Our afternoons are the same in the sense that they are always changing.  The only time that is almost always consistent is bedtime.  Rosemarie drinks her milk while watching Barney (she watches A LOT of Barney) on the living room couch.  After an episode or two, we make our way to her room where she picks out a book.  We sit in her glider and I read to her, turn out the light and sing “Baby Mine” before laying her in the crib.

Since this is our only daily ritual, I plan on incorporating it into our video chats while I am in the hospital.  Kindoma Storytime is an app that allows you to video chat with your child while reading a children’s book.  The screen displays both the pages of the book and a live video of your reading partner.  When I turn the page at the hospital, Rosemarie’s page will flip as well.  And if she points to a ball or bunny on the page, a shadow will appear on that object on my screen.  Even though I can’t be in the room with her, we can still have our bedtime routine.

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I am even considering developing another daily ritual before I enter that hospital that we can do together once I’m there.  Maybe we can sing a certain song each day at noon or say a prayer before eating lunch.   I am not sure what will work best but I think being able to do regular daily activities with me while I am away will provide Rosie with some stability at a time when things are going to be confusing to her.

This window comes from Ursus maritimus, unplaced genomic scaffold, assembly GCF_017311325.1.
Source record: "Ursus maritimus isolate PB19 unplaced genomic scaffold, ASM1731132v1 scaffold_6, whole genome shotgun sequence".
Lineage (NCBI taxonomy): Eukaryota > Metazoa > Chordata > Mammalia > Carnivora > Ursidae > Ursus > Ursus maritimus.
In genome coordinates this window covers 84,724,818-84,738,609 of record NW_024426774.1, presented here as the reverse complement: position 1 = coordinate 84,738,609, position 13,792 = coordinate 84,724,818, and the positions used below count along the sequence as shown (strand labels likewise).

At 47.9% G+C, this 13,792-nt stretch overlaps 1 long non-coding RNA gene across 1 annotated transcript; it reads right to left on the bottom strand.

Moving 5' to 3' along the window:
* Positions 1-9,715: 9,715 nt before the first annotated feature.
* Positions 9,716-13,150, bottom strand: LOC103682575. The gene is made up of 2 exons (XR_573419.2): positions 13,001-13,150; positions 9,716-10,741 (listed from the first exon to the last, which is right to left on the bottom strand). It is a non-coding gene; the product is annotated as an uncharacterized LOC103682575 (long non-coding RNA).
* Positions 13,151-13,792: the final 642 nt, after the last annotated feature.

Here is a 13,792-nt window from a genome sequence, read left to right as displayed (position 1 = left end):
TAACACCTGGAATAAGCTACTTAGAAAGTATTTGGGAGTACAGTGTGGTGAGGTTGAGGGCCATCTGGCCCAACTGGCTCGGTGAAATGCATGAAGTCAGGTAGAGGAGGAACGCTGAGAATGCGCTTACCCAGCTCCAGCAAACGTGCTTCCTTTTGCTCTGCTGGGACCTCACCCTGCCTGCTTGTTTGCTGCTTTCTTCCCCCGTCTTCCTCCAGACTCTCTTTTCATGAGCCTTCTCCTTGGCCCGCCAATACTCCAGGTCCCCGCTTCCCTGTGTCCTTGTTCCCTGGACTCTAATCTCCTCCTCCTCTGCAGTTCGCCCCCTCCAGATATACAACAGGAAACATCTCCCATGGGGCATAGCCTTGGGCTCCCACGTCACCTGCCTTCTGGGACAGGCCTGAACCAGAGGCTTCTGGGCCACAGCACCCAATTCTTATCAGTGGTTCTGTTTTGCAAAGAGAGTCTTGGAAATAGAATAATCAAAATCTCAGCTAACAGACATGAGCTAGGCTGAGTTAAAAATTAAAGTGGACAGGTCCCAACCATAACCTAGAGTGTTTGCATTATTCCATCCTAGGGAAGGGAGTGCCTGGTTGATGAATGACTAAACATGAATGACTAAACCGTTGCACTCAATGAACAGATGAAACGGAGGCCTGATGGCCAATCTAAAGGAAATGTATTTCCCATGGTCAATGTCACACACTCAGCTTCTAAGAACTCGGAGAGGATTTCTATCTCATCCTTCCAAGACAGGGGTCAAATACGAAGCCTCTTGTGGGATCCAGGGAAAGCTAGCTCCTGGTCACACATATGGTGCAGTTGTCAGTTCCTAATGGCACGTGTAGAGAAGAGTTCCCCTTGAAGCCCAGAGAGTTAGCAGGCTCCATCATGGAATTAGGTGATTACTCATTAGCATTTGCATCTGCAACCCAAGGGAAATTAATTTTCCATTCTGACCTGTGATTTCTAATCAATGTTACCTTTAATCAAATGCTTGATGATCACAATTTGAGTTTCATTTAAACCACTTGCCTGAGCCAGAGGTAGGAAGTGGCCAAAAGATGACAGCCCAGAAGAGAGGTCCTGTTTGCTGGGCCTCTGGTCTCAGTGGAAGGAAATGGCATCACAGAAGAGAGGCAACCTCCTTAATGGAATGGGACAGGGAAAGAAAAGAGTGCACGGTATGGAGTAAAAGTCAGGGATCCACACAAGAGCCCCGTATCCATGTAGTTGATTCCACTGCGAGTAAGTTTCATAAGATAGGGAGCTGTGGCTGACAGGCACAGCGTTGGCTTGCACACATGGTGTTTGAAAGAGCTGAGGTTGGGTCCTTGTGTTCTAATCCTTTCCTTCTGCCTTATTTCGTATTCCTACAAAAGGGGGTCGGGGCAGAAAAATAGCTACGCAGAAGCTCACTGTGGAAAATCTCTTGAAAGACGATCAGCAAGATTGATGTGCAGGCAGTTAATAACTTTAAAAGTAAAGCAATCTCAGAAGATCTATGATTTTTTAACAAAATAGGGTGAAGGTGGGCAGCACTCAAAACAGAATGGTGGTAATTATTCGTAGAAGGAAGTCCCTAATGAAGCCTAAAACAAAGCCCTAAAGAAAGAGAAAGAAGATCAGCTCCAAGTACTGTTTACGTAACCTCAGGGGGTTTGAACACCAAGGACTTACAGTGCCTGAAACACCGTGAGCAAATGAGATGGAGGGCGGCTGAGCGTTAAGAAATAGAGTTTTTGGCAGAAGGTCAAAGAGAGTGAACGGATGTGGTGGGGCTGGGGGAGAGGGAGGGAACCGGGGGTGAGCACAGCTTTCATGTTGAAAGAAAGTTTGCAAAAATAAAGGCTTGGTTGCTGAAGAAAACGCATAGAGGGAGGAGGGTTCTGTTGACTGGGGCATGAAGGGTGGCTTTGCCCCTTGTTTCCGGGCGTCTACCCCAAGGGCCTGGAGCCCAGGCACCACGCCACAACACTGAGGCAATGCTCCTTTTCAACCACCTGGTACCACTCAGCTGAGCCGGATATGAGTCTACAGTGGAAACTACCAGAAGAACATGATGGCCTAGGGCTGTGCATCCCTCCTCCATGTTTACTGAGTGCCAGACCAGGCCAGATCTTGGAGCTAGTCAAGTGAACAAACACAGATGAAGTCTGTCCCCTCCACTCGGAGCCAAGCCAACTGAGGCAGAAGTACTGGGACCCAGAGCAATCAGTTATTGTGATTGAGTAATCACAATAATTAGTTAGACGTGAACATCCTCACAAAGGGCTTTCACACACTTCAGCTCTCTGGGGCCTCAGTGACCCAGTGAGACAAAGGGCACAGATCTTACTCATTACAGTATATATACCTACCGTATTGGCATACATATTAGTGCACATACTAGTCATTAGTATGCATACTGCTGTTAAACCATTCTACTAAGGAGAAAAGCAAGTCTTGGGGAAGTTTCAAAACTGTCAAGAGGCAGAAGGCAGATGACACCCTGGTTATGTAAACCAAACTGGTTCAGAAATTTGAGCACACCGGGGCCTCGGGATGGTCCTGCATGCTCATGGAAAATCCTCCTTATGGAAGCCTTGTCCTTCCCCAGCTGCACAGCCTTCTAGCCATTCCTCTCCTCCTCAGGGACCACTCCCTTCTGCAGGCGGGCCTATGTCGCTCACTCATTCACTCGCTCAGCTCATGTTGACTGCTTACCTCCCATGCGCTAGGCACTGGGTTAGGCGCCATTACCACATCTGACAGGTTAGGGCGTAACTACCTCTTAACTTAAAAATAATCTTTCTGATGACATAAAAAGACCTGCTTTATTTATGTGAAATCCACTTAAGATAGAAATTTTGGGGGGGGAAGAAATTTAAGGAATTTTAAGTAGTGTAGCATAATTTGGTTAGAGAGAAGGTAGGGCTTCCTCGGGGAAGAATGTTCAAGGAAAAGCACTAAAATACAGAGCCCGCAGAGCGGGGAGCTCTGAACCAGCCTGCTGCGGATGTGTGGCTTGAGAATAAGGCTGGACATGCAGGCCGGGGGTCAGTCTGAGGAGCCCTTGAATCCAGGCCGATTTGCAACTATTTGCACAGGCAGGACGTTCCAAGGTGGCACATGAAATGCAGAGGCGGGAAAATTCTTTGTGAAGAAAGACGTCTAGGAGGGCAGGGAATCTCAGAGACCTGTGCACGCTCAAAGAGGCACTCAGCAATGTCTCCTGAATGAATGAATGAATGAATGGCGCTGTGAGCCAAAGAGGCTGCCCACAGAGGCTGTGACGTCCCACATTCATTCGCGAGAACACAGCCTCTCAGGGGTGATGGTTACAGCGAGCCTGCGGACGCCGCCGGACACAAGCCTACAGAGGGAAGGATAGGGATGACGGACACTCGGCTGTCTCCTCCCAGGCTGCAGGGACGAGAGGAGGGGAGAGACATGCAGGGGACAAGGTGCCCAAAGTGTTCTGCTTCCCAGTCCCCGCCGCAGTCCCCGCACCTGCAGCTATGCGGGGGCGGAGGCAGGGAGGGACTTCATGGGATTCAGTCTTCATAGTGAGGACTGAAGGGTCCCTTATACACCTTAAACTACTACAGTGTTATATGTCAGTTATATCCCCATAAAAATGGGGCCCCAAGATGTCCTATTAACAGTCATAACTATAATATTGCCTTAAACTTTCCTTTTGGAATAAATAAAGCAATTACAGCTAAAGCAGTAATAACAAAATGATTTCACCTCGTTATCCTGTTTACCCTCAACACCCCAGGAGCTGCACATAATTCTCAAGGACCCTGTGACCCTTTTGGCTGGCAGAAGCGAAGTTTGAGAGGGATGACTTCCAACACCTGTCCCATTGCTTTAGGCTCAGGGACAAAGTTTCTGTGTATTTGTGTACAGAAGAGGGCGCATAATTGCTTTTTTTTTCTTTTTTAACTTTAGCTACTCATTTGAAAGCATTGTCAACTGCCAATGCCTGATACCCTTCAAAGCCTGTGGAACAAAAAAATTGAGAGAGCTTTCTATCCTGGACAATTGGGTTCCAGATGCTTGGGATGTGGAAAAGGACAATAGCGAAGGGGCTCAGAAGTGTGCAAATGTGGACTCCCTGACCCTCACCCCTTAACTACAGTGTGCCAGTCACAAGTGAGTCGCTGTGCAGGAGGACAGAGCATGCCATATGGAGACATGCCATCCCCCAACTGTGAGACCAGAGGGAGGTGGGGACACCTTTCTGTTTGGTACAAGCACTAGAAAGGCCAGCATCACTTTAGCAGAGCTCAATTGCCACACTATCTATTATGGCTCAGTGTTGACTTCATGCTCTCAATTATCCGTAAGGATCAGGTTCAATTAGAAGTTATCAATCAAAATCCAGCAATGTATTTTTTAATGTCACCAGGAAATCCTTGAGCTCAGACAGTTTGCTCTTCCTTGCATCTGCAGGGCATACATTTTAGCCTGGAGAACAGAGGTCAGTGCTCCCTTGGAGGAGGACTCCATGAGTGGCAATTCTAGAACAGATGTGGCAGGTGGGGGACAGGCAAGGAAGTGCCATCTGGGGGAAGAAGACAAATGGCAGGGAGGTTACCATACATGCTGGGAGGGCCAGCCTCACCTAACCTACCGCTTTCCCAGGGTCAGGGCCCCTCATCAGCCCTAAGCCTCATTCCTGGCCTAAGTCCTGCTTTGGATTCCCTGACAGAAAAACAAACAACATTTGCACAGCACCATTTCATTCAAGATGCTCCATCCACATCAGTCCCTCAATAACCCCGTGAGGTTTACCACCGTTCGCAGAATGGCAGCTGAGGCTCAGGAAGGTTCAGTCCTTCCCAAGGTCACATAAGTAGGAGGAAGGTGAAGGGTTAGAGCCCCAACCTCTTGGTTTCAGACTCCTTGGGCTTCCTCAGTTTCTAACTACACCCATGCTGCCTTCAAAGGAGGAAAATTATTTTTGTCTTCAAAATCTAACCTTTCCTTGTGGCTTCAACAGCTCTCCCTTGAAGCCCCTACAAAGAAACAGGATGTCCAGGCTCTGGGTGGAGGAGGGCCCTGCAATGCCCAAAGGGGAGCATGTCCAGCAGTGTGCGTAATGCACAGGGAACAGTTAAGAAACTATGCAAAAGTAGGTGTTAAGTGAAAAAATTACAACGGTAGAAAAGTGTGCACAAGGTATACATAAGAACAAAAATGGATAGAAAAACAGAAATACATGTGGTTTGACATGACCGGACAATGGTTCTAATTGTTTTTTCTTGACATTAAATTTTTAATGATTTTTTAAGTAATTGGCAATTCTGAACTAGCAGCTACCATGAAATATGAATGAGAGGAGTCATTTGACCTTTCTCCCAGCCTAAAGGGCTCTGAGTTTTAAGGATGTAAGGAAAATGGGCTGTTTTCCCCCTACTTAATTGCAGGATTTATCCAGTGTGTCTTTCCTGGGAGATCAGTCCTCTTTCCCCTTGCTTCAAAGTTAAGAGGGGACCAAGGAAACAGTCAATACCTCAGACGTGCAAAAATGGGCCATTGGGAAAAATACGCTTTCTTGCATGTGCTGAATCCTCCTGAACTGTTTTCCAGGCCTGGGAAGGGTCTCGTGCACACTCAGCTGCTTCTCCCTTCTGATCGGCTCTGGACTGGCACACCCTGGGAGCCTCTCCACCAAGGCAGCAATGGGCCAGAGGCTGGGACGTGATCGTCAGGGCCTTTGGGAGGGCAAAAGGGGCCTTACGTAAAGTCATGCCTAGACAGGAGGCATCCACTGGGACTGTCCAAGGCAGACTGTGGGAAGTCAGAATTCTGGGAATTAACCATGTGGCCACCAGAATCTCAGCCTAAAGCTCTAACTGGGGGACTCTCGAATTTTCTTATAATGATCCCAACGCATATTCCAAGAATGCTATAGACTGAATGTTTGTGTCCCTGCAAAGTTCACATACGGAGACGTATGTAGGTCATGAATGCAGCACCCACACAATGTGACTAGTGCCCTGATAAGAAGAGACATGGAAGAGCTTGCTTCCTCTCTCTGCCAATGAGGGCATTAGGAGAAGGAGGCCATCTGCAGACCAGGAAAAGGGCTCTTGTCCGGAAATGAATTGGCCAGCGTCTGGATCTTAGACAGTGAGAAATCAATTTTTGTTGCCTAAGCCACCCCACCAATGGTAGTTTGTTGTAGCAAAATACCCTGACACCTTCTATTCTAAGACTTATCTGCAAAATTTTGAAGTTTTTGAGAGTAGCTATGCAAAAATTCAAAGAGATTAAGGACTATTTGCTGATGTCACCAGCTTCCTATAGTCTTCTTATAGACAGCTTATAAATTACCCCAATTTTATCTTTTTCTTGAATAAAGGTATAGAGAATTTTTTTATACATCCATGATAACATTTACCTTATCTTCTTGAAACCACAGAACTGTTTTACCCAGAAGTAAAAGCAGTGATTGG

I may be over-planning a bit.  And the truth is that I honestly don’t know if any of this will matter to Rosemarie, if she will really need any of these things or just be perfectly happy hanging out with Daddy for a week.

What I do know is that I need them.  I need to feel that I’ve prepared her as best I can for my absence.  I need to leave the house the morning of the surgery feeling confident that she will be smiling and playing and giggling while I’m away.  Because just as I was depressed after our failed FaceTime attempt in Florida while she was completely indifferent, I know our separation will really be harder for me than it is for her.

But I guess the reason doesn’t really matter.  Whether it helps me or helps her, these are my plans and overall they will help our family make it through this summer a little more easily.